Olympic torch relay: Flame welcomed in Scottish isles
The Olympic flame has visited its most northerly destination as it travelled around Kirkwall in Orkney and Lerwick in the Shetland Islands.
The torch was welcomed in Kirkwall on Sunday morning and in Shetland during the afternoon.
Inga Kemp was the first torchbearer of the day, setting off from St Magnus Cathedral in Kirkwall.
A total of 40 torchbearers covered more than 29 miles across the Northern Isles on day 23 of the relay.
Inga, 22, a keen netball and hockey player who coaches young sports enthusiasts, was cheered on by large crowds as she kicked off the day.
A further 20 people then carried the flame around the town.
They included Sean McFedries, 24, from Stromness, who has Down's Syndrome. He represented Orkney at the Commonwealth Games in India, as part of the Youth Group that took part in the handover ceremony.
Kari Taylor, who ran on the Kirkwall leg in place of her grandmother, Wilma, who died of cancer three weeks ago, said she hoped she had made her proud.
After its tour on Orkney, the flame was flown to Shetland where it arrived at Sumburgh Airport.
There, Zoe Buchanan, 16, carried the torch through her hometown of Lerwick.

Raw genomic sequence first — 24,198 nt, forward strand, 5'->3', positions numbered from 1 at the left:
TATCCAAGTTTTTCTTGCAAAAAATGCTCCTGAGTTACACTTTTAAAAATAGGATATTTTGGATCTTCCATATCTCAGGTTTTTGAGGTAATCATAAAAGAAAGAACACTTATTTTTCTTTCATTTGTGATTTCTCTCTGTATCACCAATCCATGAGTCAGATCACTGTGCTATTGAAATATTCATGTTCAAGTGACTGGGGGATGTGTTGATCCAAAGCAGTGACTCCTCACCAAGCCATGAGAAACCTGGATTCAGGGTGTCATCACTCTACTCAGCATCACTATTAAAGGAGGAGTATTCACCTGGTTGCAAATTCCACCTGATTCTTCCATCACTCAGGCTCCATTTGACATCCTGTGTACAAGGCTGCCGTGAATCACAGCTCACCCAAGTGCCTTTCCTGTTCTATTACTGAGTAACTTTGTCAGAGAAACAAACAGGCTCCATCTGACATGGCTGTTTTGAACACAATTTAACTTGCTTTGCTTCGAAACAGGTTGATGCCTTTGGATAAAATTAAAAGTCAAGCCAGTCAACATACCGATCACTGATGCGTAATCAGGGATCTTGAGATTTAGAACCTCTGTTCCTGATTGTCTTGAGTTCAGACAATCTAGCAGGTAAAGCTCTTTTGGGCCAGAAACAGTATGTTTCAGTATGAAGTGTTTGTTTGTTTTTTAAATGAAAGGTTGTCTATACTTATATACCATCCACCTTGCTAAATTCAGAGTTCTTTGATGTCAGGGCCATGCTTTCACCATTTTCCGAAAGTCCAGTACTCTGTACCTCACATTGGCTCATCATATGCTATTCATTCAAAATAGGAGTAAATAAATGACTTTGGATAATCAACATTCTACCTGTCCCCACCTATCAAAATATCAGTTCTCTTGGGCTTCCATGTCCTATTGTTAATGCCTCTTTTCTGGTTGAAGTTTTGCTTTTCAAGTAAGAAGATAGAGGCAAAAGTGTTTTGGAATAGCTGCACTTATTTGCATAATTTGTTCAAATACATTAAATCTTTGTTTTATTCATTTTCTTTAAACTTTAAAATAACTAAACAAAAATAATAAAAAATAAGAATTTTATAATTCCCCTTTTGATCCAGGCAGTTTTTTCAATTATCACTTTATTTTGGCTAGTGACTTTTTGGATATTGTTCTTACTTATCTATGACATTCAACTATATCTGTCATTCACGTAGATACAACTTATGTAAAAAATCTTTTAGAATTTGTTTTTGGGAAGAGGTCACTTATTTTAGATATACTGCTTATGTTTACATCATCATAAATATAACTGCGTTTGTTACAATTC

She was nominated for winning a badminton gold medal, plus four other medals, at the British Transplant Games in Belfast last year.
The athlete had a kidney transplant, with her mother as donor, 17 months earlier.
Fencer Chris Rocks also carried the flame in Lerwick.
The Shetland sportsman who won the Scottish Open Championship in 2010 also represented Scotland in the Commonwealth Fencing Championships in Australia that year.
Later, after touring Lerwick, the flame took a helicopter ride back to the airport before its flight to Stornoway, on the Isle of Lewis.
The torch was then lit at John O'Groats, with two torchbearers, Andrew Sinclair and Louis MacKinnon, both 18, standing by the famous John O'Groats sign surrounded by a large, cheering crowd. They both carried their torches to the delight of the onlookers.
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Labour's shadow Scottish secretary Margaret Curran said of the torch coming to Scotland: "It is great that the torch is in Scotland and travelling so widely in cities, towns and villages and on the islands.
"It is a great showcase for Scotland and a boost for tourism and the reaction has been incredible."
A total of 8,000 people will carry the flame during its 8,000 mile, 70-day journey to the opening ceremony of the Olympic Games in London on 27 July.